ONLINE harassment among young schoolkids in Spain has increased by 65% in the last five years, which adds up to around 6,500 victims during that period
And Ana was one of those victims, whose life became a living hell when she was 12. Initially, it was a case of whispered insults and furtive shoves at her Pamplona school, in northern Spain. Then the campaign really took off.
“You disgusting whore. You’re so easy. You’re a slut,” shouted the ringleader. “Why don’t you just die! I don’t want to breathe the same air as you!”
The campaign lasted four long years, during which time Ana found herself entirely alone as the bullies prevented other students from approaching her.
One humiliating episode involved her gym clothes being pulled from her rucksack and thrown in the air. “Watch out! The virus is contagious!” came the accompanying cry.
Insults became a daily reality for Ana, who was persecuted by text and on social networks, even in the safety of her own home.
In 2016, she was no longer able to cope with her situation at her Pamplona school and left. The insults and attacks from her classmates had made her so anxious and depressed, that she needed therapy and drugs to overcome the trauma, according to the statement read out in court.
Her parents, who’d also had enough of their child’s bullying, had, fortunately, taken action. Ana’s main tormentor was sentenced to 14 months’ probation and ordered to comply with a 300-metre restraining order.
Just 842 cases of cyber-bullying among minors were reported in 2012, compared with 1,364 between January and October, 2017, according to data by the Interior Ministry’s Crime Statistics System.
And, in total, the Spanish Government has, in fact, 6,500 cases on record from that period. Carmena del Moral, legal analyst for Save the Children, said: “Children are gaining access, from an increasingly-young age, to very powerful weapons, and a world without rules: the internet.”
Carmena is convinced that the extent of the problem is even greater than statistics suggest. “Many cases are not reported and remain under wraps,” she said. “The reasoning behind the data implies that some 82,000 minors are being targeted.”
She has published her own study, based on the personal accounts of 21,500 students, aged 12-16, in which 6.9% admitted to having been cyber-bullied.
According to her research, 4.2% of the victims believe they were victimised for their sexual orientation; 5% said it was down to the colour of their skin or their religion; and 16% said it was because of their physical attributes.
WhatsApp, internet forums, social networks and emails are all useful tools for the cyber-bully, and victimisation has risen in direct proportion to their popularity. In addition, cellphones have become the cyber-bully’s partner in crime.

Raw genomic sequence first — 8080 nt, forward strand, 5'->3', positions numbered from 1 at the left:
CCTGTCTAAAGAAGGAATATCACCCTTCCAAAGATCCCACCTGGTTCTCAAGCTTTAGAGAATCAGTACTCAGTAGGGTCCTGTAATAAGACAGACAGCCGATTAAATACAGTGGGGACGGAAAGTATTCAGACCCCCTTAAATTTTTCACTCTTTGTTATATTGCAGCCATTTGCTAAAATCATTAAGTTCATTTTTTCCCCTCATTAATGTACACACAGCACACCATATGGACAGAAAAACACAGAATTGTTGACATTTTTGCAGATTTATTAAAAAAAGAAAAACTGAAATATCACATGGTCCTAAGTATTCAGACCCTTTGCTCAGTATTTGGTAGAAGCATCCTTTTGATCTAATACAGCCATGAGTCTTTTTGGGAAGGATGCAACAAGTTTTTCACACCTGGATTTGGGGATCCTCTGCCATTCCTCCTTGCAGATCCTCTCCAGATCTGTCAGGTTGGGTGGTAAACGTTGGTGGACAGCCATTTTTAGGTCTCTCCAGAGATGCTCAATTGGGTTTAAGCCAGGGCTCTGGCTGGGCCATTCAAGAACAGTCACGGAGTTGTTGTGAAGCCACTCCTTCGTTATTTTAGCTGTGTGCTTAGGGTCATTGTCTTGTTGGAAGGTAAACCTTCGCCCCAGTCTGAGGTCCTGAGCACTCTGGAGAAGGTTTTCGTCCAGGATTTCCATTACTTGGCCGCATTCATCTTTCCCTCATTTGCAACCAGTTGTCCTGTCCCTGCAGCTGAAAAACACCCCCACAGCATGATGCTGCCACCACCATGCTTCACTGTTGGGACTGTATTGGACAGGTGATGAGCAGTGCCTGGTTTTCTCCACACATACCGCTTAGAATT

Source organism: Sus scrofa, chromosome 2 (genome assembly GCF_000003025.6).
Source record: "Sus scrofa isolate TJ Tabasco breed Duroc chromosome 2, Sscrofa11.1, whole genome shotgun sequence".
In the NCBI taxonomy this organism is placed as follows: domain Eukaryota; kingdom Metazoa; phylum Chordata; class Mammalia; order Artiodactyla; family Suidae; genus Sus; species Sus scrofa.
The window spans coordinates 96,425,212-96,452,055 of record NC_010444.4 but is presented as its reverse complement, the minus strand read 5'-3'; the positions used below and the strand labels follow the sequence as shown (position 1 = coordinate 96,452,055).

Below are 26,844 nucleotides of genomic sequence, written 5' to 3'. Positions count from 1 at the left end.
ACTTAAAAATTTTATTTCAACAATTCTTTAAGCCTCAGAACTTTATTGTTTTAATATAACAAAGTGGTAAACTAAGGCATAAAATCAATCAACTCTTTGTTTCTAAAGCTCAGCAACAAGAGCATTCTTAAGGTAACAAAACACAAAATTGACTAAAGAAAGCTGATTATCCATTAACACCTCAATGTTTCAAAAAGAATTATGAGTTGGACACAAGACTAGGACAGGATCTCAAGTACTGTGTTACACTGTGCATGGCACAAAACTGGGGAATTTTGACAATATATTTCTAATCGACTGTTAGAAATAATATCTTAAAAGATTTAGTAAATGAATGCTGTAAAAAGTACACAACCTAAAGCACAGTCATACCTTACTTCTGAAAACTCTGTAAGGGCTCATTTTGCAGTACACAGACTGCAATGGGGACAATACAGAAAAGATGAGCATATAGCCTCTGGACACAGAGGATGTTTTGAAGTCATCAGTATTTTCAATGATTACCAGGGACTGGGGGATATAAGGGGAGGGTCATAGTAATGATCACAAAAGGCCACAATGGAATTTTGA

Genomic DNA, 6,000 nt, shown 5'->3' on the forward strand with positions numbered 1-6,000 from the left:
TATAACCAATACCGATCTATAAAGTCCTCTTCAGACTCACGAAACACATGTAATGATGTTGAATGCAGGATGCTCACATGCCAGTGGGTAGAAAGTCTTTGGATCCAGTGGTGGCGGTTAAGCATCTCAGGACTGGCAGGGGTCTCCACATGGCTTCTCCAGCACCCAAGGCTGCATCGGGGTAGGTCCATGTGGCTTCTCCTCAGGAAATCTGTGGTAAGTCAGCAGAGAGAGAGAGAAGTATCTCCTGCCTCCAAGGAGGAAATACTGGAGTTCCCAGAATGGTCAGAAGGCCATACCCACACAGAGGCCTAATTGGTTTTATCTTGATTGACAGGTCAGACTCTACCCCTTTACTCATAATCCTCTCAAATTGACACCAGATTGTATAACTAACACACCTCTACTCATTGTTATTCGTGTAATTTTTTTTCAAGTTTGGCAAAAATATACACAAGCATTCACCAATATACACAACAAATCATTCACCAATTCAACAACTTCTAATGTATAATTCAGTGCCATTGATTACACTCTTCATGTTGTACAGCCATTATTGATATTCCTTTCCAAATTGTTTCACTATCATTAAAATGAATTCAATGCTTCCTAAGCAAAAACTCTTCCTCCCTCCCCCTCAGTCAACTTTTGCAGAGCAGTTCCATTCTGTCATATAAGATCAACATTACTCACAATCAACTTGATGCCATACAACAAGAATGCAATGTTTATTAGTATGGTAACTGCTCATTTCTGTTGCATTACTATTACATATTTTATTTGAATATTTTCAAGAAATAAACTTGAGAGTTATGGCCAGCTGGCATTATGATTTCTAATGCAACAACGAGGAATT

According to the report, “Digital Society in Spain 2017,” 86% of young people between the ages of 15 and 24 have a cellphone and use it for messaging (81.7%) and access to social networks (77.5%).
“Compared with traditional bullying, in which children are in a safe environment when they get home, we are now up against a phenomenon that carries on 24 hours a day, and seven days a week,” said Carmena. “There is no respite for the victims.”
Bullying, both virtual and in person, drove 16-year-old Arancha to commit suicide in Usera, Madrid, in 2015, in a case that hit the headlines.
One of the many messages she received from her tormentor, read: “You slut, what are you saying about me? F*** you! Give me 50 euros or I’m going to bring my cousins and more people to beat you up.”
The most recent report from the Attorney General’s Office expresses its concern over the escalation of the problem, and the fact that many of the bullies are under 14 and too young to be penalised.
“Incidents of bullying happen more outside the classroom than in them, if that’s possible,” it adds. “This is because access to new technology is happening at an increasingly early age.”
Researchers have found that cyber-bullying is also used to establish controlling relationships. “The most common incidents among Secondary [ESO] students are from anonymous people, with false profiles, who start to bully minors by asking for intimate photos of them,” says Diego Lucena.
He is the co-ordinator of a bullying-prevention project, which is functioning in 10 High Schools and 18 Junior Schools in the Madrid region, in collaboration with the Spanish Footballer’s Association (AFE).
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